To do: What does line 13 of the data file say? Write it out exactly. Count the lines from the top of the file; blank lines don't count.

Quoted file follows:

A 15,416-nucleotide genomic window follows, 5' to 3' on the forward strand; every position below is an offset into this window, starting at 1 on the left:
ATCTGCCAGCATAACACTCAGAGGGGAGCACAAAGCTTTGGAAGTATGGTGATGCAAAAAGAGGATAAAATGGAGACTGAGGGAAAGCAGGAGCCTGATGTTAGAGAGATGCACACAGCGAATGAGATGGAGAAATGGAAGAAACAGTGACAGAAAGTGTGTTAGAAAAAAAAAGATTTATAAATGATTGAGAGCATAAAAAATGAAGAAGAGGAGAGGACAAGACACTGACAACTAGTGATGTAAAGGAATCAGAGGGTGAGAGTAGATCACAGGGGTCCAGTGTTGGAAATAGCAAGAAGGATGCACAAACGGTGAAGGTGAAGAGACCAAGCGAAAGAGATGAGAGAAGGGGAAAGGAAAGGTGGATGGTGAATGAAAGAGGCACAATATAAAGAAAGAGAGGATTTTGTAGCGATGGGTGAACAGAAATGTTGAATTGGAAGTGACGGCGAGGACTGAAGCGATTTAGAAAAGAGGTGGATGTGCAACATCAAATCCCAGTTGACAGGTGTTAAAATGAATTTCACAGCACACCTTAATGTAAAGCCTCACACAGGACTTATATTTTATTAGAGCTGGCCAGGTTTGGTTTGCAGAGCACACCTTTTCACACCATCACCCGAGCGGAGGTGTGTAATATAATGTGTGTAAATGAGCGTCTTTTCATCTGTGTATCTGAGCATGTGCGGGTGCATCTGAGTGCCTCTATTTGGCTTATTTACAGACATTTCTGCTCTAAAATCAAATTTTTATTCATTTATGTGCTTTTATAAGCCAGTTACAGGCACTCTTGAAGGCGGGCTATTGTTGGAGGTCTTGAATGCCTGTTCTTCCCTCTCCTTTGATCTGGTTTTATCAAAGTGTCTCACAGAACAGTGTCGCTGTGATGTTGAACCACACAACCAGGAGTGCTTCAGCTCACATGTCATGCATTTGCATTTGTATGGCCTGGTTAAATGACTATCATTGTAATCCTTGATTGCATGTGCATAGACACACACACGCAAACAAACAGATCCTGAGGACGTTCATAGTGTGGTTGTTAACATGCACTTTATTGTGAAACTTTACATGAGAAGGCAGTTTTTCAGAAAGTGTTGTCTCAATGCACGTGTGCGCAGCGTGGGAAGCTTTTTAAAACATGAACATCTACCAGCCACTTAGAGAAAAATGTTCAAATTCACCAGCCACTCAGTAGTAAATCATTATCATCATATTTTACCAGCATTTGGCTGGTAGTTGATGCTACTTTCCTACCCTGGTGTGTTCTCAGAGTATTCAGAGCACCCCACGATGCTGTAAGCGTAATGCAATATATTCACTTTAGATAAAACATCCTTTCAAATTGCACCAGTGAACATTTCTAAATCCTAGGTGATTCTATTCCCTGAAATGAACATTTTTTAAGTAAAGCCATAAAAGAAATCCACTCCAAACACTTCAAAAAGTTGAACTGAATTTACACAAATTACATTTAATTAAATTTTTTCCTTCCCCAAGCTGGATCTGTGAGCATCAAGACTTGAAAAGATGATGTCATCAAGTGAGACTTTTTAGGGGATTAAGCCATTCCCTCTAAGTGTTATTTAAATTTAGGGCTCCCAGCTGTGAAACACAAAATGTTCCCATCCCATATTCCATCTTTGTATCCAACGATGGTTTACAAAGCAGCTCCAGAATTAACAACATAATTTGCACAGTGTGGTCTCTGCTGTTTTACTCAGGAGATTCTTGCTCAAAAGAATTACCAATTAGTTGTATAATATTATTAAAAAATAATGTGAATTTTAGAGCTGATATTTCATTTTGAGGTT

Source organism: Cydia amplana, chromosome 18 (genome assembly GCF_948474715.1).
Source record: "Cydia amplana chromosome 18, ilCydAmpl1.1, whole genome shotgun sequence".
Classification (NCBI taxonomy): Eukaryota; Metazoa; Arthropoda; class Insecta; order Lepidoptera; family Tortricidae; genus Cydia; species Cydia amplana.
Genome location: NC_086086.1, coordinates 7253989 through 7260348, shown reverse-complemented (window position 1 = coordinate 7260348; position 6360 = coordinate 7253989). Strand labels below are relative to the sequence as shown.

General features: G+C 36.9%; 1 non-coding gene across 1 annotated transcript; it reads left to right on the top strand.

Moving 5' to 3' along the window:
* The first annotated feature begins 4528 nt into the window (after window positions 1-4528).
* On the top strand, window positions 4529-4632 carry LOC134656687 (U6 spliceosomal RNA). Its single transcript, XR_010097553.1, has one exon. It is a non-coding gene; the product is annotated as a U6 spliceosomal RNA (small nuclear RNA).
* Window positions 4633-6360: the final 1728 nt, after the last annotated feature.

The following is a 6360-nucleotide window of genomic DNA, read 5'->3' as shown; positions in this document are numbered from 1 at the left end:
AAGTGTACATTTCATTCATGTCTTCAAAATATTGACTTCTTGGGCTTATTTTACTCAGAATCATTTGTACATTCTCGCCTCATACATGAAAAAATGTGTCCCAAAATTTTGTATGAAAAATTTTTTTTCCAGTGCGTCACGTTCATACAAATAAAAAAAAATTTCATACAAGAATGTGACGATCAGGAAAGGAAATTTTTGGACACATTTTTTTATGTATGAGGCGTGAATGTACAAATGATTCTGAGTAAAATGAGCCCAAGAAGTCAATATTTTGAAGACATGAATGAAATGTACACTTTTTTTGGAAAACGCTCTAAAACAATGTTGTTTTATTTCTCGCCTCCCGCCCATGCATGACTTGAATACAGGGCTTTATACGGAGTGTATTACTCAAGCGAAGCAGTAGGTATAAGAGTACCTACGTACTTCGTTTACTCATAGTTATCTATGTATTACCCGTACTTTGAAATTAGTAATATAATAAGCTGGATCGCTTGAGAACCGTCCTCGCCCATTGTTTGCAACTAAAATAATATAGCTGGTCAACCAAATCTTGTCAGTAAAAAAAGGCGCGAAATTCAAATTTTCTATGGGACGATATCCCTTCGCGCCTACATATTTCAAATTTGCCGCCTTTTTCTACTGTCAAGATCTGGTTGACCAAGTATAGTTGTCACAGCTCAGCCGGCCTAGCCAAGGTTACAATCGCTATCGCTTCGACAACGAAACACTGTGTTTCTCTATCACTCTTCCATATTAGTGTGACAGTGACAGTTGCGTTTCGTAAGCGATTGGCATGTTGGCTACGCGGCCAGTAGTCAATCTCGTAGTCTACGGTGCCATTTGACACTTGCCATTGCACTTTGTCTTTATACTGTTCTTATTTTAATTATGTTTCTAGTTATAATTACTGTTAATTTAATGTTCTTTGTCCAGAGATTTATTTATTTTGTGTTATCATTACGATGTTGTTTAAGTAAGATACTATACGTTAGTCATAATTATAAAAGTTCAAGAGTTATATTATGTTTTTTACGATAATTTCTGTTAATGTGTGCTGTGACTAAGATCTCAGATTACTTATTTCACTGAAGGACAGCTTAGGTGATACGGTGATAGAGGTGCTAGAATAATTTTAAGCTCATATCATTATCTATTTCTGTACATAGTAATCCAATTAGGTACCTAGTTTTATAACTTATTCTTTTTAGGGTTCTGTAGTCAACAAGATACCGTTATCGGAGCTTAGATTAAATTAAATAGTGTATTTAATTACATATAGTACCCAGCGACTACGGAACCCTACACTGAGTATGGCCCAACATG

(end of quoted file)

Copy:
AAGTGTACATTTCATTCATGTCTTCAAAATATTGACTTCTTGGGCTTATTTTACTCAGAATCATTTGTACATTCTCGCCTCATACATGAAAAAATGTGTCCCAAAATTTTGTATGAAAAATTTTTTTTCCAGTGCGTCACGTTCATACAAATAAAAAAAAATTTCATACAAGAATGTGACGATCAGGAAAGGAAATTTTTGGACACATTTTTTTATGTATGAGGCGTGAATGTACAAATGATTCTGAGTAAAATGAGCCCAAGAAGTCAATATTTTGAAGACATGAATGAAATGTACACTTTTTTTGGAAAACGCTCTAAAACAATGTTGTTTTATTTCTCGCCTCCCGCCCATGCATGACTTGAATACAGGGCTTTATACGGAGTGTATTACTCAAGCGAAGCAGTAGGTATAAGAGTACCTACGTACTTCGTTTACTCATAGTTATCTATGTATTACCCGTACTTTGAAATTAGTAATATAATAAGCTGGATCGCTTGAGAACCGTCCTCGCCCATTGTTTGCAACTAAAATAATATAGCTGGTCAACCAAATCTTGTCAGTAAAAAAAGGCGCGAAATTCAAATTTTCTATGGGACGATATCCCTTCGCGCCTACATATTTCAAATTTGCCGCCTTTTTCTACTGTCAAGATCTGGTTGACCAAGTATAGTTGTCACAGCTCAGCCGGCCTAGCCAAGGTTACAATCGCTATCGCTTCGACAACGAAACACTGTGTTTCTCTATCACTCTTCCATATTAGTGTGACAGTGACAGTTGCGTTTCGTAAGCGATTGGCATGTTGGCTACGCGGCCAGTAGTCAATCTCGTAGTCTACGGTGCCATTTGACACTTGCCATTGCACTTTGTCTTTATACTGTTCTTATTTTAATTATGTTTCTAGTTATAATTACTGTTAATTTAATGTTCTTTGTCCAGAGATTTATTTATTTTGTGTTATCATTACGATGTTGTTTAAGTAAGATACTATACGTTAGTCATAATTATAAAAGTTCAAGAGTTATATTATGTTTTTTACGATAATTTCTGTTAATGTGTGCTGTGACTAAGATCTCAGATTACTTATTTCACTGAAGGACAGCTTAGGTGATACGGTGATAGAGGTGCTAGAATAATTTTAAGCTCATATCATTATCTATTTCTGTACATAGTAATCCAATTAGGTACCTAGTTTTATAACTTATTCTTTTTAGGGTTCTGTAGTCAACAAGATACCGTTATCGGAGCTTAGATTAAATTAAATAGTGTATTTAATTACATATAGTACCCAGCGACTACGGAACCCTACACTGAGTATGGCCCAACATG